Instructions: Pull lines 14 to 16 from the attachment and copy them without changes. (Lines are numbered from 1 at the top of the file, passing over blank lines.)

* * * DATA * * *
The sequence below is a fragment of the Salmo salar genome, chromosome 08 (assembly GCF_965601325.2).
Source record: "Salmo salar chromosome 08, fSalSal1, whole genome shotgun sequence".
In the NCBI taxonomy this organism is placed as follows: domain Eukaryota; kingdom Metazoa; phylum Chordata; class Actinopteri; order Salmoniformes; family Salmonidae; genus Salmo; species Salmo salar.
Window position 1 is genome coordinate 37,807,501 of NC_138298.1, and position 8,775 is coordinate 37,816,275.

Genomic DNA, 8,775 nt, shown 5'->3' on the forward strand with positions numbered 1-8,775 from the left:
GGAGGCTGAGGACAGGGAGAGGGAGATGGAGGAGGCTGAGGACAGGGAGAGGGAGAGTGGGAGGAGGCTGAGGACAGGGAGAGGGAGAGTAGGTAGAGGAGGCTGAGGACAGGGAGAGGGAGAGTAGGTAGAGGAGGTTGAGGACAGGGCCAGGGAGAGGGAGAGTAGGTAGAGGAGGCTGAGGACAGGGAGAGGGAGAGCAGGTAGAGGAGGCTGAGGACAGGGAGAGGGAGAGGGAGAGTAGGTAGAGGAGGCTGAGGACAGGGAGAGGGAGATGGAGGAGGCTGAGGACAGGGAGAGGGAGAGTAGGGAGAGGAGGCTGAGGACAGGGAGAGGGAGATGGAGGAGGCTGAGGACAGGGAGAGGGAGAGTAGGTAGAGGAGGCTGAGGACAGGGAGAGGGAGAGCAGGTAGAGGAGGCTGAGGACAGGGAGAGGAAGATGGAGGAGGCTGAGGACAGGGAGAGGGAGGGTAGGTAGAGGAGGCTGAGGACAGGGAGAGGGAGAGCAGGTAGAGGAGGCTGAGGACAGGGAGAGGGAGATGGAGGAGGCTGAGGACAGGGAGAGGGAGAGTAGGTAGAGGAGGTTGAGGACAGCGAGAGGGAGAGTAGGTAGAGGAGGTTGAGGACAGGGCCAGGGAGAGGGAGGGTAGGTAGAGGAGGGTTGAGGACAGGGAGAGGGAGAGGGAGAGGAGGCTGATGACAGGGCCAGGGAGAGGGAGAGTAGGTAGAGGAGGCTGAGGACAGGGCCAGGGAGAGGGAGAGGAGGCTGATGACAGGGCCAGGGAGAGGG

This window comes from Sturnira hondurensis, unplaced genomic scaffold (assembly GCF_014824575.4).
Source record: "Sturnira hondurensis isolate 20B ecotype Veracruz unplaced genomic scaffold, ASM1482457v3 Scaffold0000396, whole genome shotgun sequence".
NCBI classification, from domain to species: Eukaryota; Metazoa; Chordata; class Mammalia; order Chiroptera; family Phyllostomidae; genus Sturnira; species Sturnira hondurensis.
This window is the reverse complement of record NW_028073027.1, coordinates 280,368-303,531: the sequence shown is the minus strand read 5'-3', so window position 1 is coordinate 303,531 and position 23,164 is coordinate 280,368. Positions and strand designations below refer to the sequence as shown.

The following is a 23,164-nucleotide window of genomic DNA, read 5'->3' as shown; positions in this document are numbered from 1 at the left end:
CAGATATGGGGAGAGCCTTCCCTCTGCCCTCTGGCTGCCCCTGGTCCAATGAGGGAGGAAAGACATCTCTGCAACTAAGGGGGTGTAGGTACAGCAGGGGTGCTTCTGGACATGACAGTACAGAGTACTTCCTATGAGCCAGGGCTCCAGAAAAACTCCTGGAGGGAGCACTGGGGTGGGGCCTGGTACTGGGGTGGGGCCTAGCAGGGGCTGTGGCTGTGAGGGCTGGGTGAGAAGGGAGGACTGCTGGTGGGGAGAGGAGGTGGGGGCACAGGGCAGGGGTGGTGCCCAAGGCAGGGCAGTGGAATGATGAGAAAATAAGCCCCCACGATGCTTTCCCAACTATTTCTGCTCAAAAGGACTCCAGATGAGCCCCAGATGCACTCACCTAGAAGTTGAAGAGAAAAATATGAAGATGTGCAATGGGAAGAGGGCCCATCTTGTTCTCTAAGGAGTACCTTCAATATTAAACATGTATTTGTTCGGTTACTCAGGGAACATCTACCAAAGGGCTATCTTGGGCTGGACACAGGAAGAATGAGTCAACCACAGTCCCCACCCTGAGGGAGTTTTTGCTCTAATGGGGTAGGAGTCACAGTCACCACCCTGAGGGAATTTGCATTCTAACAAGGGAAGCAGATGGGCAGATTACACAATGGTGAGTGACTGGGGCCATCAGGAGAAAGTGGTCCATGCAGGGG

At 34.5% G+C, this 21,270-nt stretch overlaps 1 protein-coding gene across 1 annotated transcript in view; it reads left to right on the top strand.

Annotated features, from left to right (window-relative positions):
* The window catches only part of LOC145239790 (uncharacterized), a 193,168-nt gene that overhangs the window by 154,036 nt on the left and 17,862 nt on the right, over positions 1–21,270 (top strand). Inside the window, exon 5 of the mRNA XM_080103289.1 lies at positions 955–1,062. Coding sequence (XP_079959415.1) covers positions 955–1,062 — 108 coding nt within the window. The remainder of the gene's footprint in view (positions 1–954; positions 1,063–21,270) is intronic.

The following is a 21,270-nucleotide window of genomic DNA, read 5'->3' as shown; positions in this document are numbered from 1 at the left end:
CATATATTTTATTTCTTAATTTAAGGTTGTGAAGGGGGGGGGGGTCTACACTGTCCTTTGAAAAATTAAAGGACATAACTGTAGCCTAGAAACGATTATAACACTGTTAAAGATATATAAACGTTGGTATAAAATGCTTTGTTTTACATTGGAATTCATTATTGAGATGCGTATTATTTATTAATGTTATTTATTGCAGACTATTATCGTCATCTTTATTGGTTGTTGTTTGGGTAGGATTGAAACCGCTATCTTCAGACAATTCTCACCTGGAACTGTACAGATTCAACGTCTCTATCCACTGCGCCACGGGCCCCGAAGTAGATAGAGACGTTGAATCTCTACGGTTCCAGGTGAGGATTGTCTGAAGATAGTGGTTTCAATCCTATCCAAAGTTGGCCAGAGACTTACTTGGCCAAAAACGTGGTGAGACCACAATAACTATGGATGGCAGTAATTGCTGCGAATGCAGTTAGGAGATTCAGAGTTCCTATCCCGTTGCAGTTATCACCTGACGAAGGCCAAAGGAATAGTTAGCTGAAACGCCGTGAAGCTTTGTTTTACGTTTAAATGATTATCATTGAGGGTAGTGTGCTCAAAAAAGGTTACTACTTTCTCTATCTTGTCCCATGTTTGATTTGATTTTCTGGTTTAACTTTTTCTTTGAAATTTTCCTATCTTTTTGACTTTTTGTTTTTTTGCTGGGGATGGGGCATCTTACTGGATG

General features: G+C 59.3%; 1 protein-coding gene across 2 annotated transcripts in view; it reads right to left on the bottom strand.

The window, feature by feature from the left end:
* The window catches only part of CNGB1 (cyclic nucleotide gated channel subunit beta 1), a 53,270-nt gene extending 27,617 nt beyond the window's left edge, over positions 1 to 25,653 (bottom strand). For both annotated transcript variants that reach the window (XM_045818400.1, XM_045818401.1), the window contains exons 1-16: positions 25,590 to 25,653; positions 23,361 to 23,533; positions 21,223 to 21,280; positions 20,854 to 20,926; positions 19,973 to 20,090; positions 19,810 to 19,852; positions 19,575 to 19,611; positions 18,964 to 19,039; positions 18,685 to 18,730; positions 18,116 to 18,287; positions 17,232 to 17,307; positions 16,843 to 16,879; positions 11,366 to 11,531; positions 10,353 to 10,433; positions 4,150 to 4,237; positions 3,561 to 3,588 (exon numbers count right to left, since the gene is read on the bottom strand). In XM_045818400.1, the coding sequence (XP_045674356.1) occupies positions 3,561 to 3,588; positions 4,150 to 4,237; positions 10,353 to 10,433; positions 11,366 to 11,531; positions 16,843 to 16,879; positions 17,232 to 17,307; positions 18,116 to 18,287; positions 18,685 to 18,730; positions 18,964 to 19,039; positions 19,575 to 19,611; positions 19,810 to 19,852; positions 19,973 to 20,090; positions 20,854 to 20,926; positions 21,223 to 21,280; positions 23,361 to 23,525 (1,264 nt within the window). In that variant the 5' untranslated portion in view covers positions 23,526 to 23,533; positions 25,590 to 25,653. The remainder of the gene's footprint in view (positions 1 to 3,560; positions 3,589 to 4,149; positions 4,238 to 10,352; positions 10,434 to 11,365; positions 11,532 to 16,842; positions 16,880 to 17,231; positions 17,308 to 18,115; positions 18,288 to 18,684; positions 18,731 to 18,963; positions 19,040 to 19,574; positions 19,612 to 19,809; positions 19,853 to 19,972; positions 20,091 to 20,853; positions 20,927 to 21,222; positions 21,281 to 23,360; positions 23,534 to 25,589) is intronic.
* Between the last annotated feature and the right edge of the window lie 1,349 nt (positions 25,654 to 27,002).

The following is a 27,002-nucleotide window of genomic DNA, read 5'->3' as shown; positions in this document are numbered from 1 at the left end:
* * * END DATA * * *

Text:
Annotated features, from left to right (window-relative positions):
* The window catches only part of LOC145239790 (uncharacterized), a 193,168-nt gene that overhangs the window by 154,036 nt on the left and 17,862 nt on the right, over positions 1–21,270 (top strand). Inside the window, exon 5 of the mRNA XM_080103289.1 lies at positions 955–1,062. Coding sequence (XP_079959415.1) covers positions 955–1,062 — 108 coding nt within the window. The remainder of the gene's footprint in view (positions 1–954; positions 1,063–21,270) is intronic.

The following is a 21,270-nucleotide window of genomic DNA, read 5'->3' as shown; positions in this document are numbered from 1 at the left end: